James Camera on Chapel Street — the only specialized photography shop in New Haven — has weathered the changing landscape of photography since the shop’s founding in 1949. But it may have finally met its match: the digital camera.
As technology and the economy catch up with the more than half-century-old family business, the store’s keys might soon change hands as fewer customers need James Camera to develop film now. Though some student and faculty artists interviewed still said they prefer to use traditional techniques in their photography, the number is hardly enough to sustain the New Haven photography staple adjacent to Paul Rudolph Hall, the shop’s video engineer Dennis Collesano said.
Today, black and white photographs of the shop’s three generations of owners decorate the counters of the little store, along with news clippings about the store from the seventies. Outside, passersby stop to look into the shop’s window, gawking at the storefront’s two vintage film cameras from the ’50s, which Collesano said were used to tape the football games of Yale’s legendary coach Carmen “Carm” Cozza through his 31-year career. Over the shop’s speakers, a soft medley of ’80s classics plays.
But there is a sudden interruption: “Remove red eye with just a touch.”
The voice comes from a bright yellow Kodak digital photo booth, which, among its variety of services, offers to print customers’ digital photos into a water-resistant calendar. The store’s co-owner, Anthony Onofrio, said James Camera began working with digital photography around 2007.
Already, the store’s limited offering of digital materials and services — including the Kodak booth — represent approximately half of the shop’s business, Collesano said. Emphasizing the growing demand for digital photography, he said the shop has had to turn away customers because of general inventory shortages, and the sales from film products have not been able to counter the revenue loss.
“Digital should be around 75 percent of our business, and film 25,” Collesano said. “But our budget can’t support the $10,000 to $15,000 needed to make the transition.”
It did not help the store that the digital difficulties began at the same time as nearby construction projects, which grounded business, Collesano added.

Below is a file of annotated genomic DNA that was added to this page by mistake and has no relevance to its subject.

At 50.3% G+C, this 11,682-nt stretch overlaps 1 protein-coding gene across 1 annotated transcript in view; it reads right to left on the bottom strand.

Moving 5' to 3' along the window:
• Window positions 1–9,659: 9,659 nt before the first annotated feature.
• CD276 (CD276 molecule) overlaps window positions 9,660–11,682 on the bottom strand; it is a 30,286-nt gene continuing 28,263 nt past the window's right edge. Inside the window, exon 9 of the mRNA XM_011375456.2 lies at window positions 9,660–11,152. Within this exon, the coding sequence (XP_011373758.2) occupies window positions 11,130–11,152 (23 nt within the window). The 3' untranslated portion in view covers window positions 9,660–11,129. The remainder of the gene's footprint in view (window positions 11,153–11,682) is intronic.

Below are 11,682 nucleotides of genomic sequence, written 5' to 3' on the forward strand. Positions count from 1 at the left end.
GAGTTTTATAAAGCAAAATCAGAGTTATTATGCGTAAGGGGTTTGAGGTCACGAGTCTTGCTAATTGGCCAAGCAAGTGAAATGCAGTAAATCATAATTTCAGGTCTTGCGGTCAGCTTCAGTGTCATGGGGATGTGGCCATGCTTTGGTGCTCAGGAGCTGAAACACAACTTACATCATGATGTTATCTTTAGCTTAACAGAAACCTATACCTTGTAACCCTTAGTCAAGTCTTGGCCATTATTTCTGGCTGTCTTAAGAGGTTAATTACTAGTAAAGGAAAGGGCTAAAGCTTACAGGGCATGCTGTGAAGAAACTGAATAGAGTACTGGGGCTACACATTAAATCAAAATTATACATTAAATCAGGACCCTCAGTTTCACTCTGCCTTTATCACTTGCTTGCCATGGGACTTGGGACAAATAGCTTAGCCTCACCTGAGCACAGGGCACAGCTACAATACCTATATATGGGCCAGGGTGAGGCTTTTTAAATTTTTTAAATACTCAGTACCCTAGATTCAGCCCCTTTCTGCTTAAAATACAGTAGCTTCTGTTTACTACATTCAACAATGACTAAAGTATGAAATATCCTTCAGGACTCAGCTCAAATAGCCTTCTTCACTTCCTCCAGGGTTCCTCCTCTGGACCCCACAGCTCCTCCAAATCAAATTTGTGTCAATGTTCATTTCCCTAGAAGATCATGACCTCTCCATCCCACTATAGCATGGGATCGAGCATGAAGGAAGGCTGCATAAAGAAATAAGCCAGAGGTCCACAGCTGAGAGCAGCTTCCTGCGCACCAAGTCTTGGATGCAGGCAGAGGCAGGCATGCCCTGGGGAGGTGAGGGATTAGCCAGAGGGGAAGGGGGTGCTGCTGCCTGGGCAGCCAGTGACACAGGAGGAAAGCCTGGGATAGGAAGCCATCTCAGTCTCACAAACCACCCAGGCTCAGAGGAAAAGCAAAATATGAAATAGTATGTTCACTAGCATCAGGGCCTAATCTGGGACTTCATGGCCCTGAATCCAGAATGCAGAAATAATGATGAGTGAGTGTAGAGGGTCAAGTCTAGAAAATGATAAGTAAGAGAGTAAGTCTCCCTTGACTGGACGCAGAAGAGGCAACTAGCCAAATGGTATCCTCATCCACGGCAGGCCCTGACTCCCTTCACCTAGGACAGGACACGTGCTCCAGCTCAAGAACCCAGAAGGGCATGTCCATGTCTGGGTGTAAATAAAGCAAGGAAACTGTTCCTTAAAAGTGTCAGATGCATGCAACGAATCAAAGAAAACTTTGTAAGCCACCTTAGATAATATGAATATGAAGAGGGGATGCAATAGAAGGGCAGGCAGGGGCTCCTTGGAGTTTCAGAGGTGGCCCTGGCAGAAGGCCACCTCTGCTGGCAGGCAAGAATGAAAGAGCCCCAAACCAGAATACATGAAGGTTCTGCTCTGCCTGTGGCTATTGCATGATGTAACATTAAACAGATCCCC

“The Architecture School renovations [from 2005 to 2008] made us lose about $50,000,” he said, adding that Yale compensated the shop for three months of rent, or approximately $6,000.
Now the shop is looking for potential buyers, and they have already received calls from a few, Collesano said.
But the potential sale of James Camera, which may involve moving the business, has come to represent the shrinking use of film photography, Collesano said.
“We’re more of a hobby store,” Onofrio added. “We service more of a niche now.”
This niche, Collesano said, is made up in large part by Yale students and faculty who either need help developing film for analog photography classes or are looking for chemicals and paper to print their own photographs.
Indeed, a handful of students passed through the store in a period of 40 minutes yesterday afternoon, with Onofrio busily developing film for students who needed images for classes that afternoon.
School of Art darkroom manager Benjamin Donaldson ART ’01, who is also a lecturer at the school, said he has seen a spike in interest in both digital and film photography in recent years.
This year, analog photography classes drew twice as many shoppers as there were available seats, Donaldson added.
James Camera was founded by James F. Antonio, the great uncle of the shop’s current co-owners, Michael and Anthony Onofrio.